For everything in life there is a JetBrains product. Right? Right.
So for C# development when using Linux, I wanted to use JetBrains Rider.
All went well, I needed to upgrade to Ubuntu 21.04 to install dotnet, but surprisingly, that all went off without a hitch. No full OS reinstall needed! Miracles do happen. I should put on a lottery ticket.
Anyway, by and large my dotnet’ing then went well enough. At least for the stuff I was doing (tutorials and exercism exercises, mainly). But then one day (today, just now) I wanted to debug something, and when I tried I got the message:
Mono location is not specified in settings correctly and can not be discovered automatically. Please check Mono settings under File | Settings | Build, Execution, Deployment | Toolset and Build
Being a dotnet newb, I didn’t fully understand why / what Mono is. As best I recalled from some previous work with Unity, Mono was a kind of editor that worked cross platform? Is that even the same thing? Who the heck knows.
Anyway, after a few failed attempts at fixing this following anonymous folk on StackOverflow (copy > paste > run > curse!), I discovered the answer. Very simple. Bit of a face palm moment:
Another day, another cryptic error message from Docker.
Right, so here’s what I was trying to do.
Blindly following the Playwright docs for getting a Playwright Docker container up and running, I first created a new file, seccomp_profile.json inside the current directory. The location of this directory is irrelevant, just the file needs to live in the directory from which you (or I) run the command.
And the command is directly lifted from the 1.14 docs:
When doing this, I got the error above, but for clarity (and for SEO purposes) here it is again:
docker: Error response from daemon: Decoding seccomp profile failed: json: cannot unmarshal array into Go value of type seccomp.Seccomp.
This tells us that whilst the file was read, the contents are somehow wrong.
I’m just going to skip straight to the fix here, as I tried a few things and got lucky. Sadly, I don’t know jack about Golang, but I loosely understand the error above as saying hey, Chris, that JSON file doesn’t decode into a format my program is expecting.
Bit of an obscure one this, and given that I received absolutely no Google results, I’m guessing may be of little help to … well, anyone. But perhaps this is the price one pays for being an early adopter.
I created a GitHub actions workflow that ran a Makefile command. It looked something like this:
name: E2E Tests
on: [push, pull_request]
- uses: actions/checkout@v2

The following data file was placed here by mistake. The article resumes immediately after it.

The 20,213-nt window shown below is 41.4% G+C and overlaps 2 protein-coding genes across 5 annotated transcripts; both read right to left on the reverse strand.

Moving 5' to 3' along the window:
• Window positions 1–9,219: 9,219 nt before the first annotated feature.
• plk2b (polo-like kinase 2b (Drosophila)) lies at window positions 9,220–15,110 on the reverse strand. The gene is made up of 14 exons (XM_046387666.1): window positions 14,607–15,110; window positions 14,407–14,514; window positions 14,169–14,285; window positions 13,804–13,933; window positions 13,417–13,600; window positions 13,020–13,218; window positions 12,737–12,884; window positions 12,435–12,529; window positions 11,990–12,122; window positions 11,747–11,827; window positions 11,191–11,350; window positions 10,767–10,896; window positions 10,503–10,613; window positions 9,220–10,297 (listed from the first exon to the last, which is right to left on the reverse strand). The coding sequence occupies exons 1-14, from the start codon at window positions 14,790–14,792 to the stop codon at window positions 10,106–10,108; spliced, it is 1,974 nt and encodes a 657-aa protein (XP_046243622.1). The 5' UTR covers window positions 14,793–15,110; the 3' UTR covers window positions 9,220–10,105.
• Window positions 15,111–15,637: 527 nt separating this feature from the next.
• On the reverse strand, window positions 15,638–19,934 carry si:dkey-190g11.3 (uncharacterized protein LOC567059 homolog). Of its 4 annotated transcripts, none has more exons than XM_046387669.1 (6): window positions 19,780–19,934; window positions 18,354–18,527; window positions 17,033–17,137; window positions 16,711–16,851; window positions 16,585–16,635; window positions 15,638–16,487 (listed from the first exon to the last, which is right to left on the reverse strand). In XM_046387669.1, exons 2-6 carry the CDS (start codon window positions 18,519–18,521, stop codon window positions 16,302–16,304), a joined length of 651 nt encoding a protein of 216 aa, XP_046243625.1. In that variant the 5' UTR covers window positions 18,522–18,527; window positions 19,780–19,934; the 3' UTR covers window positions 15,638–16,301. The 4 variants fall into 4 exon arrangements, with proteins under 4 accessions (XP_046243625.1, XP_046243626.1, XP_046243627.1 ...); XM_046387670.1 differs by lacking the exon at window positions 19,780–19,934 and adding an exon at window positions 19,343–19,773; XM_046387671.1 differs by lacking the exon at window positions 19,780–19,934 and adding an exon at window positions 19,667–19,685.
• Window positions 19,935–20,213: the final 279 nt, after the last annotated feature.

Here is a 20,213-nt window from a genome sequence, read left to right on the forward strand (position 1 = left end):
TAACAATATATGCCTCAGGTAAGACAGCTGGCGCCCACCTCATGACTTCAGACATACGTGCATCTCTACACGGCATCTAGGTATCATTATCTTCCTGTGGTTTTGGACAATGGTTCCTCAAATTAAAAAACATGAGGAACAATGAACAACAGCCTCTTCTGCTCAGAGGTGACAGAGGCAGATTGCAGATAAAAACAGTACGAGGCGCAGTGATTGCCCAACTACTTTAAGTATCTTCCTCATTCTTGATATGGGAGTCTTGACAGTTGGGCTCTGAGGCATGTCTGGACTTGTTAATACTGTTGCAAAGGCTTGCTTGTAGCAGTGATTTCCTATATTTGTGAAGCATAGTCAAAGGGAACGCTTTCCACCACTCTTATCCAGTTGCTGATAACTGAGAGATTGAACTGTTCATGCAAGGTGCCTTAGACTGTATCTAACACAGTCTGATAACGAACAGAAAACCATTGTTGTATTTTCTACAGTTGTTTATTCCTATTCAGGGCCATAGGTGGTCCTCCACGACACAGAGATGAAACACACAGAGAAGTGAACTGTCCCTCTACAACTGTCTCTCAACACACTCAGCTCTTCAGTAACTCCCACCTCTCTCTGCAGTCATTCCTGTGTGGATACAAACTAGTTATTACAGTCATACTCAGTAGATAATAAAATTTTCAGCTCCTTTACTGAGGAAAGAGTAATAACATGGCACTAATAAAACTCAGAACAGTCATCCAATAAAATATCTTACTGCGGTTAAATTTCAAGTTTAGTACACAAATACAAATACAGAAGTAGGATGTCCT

- name: make install
run: make install
- name: make serve
run: make serve
Excuse the crappy steps, I was / am still kinda experimenting with this workflow.
Anyway, what we really care about (and where the problem actually lies) is in what the make install command represents:
Don’t be put off if you don’t use / understand Makefile‘s, but if you don’t, they are pretty useful. Other solutions exist, yadda yadda.
Keen eyed readers will have spotted something potentially curious:
docker compose ...
Yeah, so I got this from a little info at the end of my local command line output:
➜ my-project git:(e2e-tests-setup) docker-compose
Define and run multi-container applications with Docker.
docker-compose [-f <arg>...] [--profile <name>...] [options] [--] [COMMAND] [ARGS...]
Docker Compose is now in the Docker CLI, try `docker compose`
(Excuse the formatting, WP does its own thing)
See that line at the very end. Why not try the new stuff, right? Who doesn’t love the shiny.
But herein lies the problem. Note, even the official docs aren’t (yet) consistent in what format they use.
The solution to this problem is super simple.
Use docker-compose for your GitHub actions commands.
The problem arises because GitHub actions thinks I’m trying to run docker commands, and must be using an older version of the Docker CLI.
Docker version 20.10.7, build f0df350
Run docker -v
Docker version 20.10.7+azure, build f0df35096d5f5e6b559b42c7fde6c65a2909f7c5
Anyway, my fix was to change the Makefile command to use docker-compose instead of docker compose:
And what bugged the heck out of me was that the project needed a manual restart each and every time I made a change.
Now, I found several tutorials that explain how to fix this, but none of them actually solved my problem. So here’s what I had to do – and sadly it’s not absolutely perfect, but it is 95% of the way there.
As ever, if you know a better way, please do share by leaving a comment. Thanks!
The Stuff Everyone Else Says
Google for this problem and there’s a set of steps you will find in almost every result:
Add the Spring Boot Dev Tools to your project dependencies. I am using Grade, so here’s what I had to do:
... other stuff